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For a great many of us the best punk band in the history of the genre was The Ruts, a band which fused raw street life and sound with addictive bass heavy dub and reggae. From day one they were a formidable and inciting presence cut short by the passing of frontman Malcolm Owen in 1980 aged 26. The history of the band up to that point is well documented within punk and rock, the music still igniting fires and lingering with relish and provocation year after year in many ways, and the same can be said of the band since, though the release of the new Ruts DC album Rhythm Collision Volume 2 equally highlights the large gap in music left by their absence for the last three decades.

Absence is a little misleading though as drummer Dave Ruffy and bassist John ‘Segs’ Jennings have certainly continued to inspire and leave a strong imprint on music, both playing live in numerous bands and with their impressive production skills which has led the pair to be tagged as Europe’s Sly and Robbie. It has been a long period for time to bare since the remaining members of The Ruts after the tragic death of Owen, released the albums Animal Now and Rhythm Collision as Ruts DC in 1981 and ’82 respectively, and an even bigger miss for music once Jennings, Ruffy, and guitarist Paul Fox called it a day a year after their last album. Their reunion in 2007 to play a benefit gig for Fox who had been diagnosed with lung cancer, and sadly died later the same year, ignited all the dormant passions with the show, an event which saw the likes of The Damned, Misty In Roots, UK Subs, Tom Robinson, and John Otway supporting and Henry Rollins taking over the vocal presence for the band, being declared as “the best punk gig of all time” by the Times.

This led to the band to reuniting with Neil Fraser aka Mad Professor who worked with the band on Rhythm Collision in the studio for an impromptu session which then led to another day of guest vocalists and musicians bringing their talent to the now vibrant project. Ruffy has said about the recording, “The album really came together by a series of fortunate events, before we knew it we were back in the studio for The Great Day of Vocals – Segs, Ngoni (aka Delbert McKay, Misty’s guitarist/vocalist), gifted lyricist Aynzli Jones, Brixton lyrics man Tenor Fly and Rob Love, frontman with Alabama 3 all turned up, tuned in and came up with the goods. Nothing was pre-conceived or planned.

Due to hectic schedules the proposed plan to get Mad Professor to do the final mix was an unavailable option the pair turned to Brighton producer Prince Fatty aka Mark Pelanconi. With everything in place and as it emerges beautifully finished, Rhythm Collision Vol.2 stepped forward and without any hesitation can be announced as one of the finest most exhilarating albums to grace and ignite the passions in a long time. The rhythmic heart of the album shows Ruffy and Jennings have lost none of their majestic power and provocative resonance whilst creatively they lay bench mark after benchmark for bands and artists to be inspired by within reggae, dub, punk, music.

As soon as the brilliant Mighty Soldier idles up to the ear with a warm ambience and joyful tease there is a fire smouldering within the ear, the throaty bass lure vibrant yet shadowed whilst the vocals of Tenor Fly shape thoughts with style and slight mischief within the seductive harmonies. It is a mild paced romp, a pulsating evocative persistence which leaves feet, voice, and passion eager to add their collaboration to the sultry dance, the brass flames bringing further irresistible temptation. Throughout the space synths of Steve Jones tease and add sweet devilry to the encounter whilst the keys of Seamus Beaghen provide a caress and firm push which leads to greater ardour for the stunning start whilst the guitar niggle is incendiary within the whole impressive blaze.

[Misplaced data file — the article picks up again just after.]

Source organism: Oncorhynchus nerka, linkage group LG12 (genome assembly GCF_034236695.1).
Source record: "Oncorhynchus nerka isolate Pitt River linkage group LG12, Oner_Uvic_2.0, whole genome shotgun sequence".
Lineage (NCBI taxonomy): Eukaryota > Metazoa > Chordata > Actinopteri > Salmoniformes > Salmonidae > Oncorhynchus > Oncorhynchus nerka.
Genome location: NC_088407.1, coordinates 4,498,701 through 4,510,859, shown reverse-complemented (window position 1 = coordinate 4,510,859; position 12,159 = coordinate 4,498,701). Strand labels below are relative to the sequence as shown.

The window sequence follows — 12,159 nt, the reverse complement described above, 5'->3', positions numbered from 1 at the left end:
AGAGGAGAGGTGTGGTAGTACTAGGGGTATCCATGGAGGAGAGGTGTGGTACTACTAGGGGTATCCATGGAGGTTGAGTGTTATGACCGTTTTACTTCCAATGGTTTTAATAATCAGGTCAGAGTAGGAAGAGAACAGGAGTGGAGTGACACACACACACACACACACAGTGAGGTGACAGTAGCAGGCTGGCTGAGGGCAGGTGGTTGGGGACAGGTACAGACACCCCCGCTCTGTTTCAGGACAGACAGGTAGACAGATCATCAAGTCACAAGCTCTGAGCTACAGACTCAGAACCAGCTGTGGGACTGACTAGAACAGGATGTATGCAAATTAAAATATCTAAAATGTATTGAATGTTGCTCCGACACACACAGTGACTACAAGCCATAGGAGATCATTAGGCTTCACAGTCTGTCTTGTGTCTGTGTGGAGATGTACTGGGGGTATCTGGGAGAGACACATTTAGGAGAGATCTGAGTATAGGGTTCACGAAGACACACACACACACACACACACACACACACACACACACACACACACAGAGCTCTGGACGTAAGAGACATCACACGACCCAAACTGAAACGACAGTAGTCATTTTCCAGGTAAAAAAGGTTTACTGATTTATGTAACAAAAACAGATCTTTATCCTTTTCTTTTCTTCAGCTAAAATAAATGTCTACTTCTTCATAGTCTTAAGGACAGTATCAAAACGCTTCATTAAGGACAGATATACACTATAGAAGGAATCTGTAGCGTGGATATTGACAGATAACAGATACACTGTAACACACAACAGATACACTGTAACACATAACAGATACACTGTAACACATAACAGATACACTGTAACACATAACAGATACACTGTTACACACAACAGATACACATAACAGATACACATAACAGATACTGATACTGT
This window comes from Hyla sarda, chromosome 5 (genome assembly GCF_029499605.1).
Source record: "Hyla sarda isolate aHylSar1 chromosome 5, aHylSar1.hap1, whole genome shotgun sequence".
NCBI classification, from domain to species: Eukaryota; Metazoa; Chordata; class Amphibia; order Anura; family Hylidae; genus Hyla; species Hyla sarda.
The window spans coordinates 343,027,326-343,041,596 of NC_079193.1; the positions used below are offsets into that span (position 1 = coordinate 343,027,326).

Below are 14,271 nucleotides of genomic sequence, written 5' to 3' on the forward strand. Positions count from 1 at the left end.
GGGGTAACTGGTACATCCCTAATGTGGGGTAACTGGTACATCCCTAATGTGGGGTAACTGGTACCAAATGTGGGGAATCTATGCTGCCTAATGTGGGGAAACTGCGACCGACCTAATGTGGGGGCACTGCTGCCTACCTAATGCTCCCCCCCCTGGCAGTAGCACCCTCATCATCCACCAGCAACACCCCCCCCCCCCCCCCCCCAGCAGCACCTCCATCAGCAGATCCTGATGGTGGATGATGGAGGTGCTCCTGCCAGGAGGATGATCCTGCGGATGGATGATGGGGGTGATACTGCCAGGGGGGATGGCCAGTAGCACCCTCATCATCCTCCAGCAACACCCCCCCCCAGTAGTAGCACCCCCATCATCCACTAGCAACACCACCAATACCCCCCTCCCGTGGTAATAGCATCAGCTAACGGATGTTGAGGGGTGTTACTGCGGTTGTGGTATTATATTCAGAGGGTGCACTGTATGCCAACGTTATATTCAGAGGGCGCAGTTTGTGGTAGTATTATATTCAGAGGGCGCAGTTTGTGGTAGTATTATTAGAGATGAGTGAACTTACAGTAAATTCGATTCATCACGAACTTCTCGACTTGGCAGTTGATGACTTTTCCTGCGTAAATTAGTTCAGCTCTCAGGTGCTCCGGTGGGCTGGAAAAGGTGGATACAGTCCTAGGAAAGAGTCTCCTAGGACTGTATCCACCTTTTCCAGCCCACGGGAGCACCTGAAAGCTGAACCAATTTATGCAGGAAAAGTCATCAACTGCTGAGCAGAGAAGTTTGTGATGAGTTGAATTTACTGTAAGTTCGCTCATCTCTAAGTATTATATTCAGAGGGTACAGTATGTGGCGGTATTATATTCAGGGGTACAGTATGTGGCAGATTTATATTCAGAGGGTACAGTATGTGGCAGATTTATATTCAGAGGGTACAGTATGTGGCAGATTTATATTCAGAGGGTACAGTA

Through the likes of the sky travelling soundscape of Mix Up featuring Molara Awen on vocals, the white hot persuasion of One Step and Smiling Culture, the release grips tighter on the senses and emotions. The second of the trio resonates through thought and synapse whilst its touch is like a seductive walk over hot coals, a track to be taken gently, devoured thoughtfully, and enjoyed addictively, whilst the third, a song based on the death of Smiley Culture, is a deeply evocative and beautifully sweltering fascination of intent and sound with the vocals of Aynzli Jones and Rob Love riveting. At this point the album has already left a full rapture for its presence at play and goes on to only reinforce its potency with each track.

The oscillating atmosphere of Technology with its impossibly contagious brass call and the bone trembling sirenesque bass inducement of Jennings, which pushes the boundaries of Sun & The Stars to their delicious limits, evoke further imagination and hunger whilst the mesmeric caress of London Dub featuring Smokes (William Simon) is instant captivation, a welcome submergence in a soak of roasting ambience and equally fervid breath.

For personal tastes the first half of the album steals the show with its insatiable energy and invention but as the songs just mentioned and the likes of the thrilling dub heaven Heavyweight Style and The Road unveil their imperious charms there is no loss of lustful hunger and pleasure across the whole album. Featuring the blissful voice of Jessica Mcintyre, The Road is another glorious torrid slice of beauty veined by pulsating shadows from that irresistible bass lure of Jennings, a final triumph on the album though the two dub-core mixes of Technology and Soldier which do finally close the album are no fillers either.

With further contributions from guitarist Leigh Heggarty and vocals from Ngoni Mukai and Aurora Dawn in the mixing pot, the Sosumi Recording released Rhythm Collision Volume 2 is an unbridled treat, a collaboration extraordinaire which leaves the body, soul, and world a better place.

www.theruts.co.uk

10/10

RingMaster 13/05/2013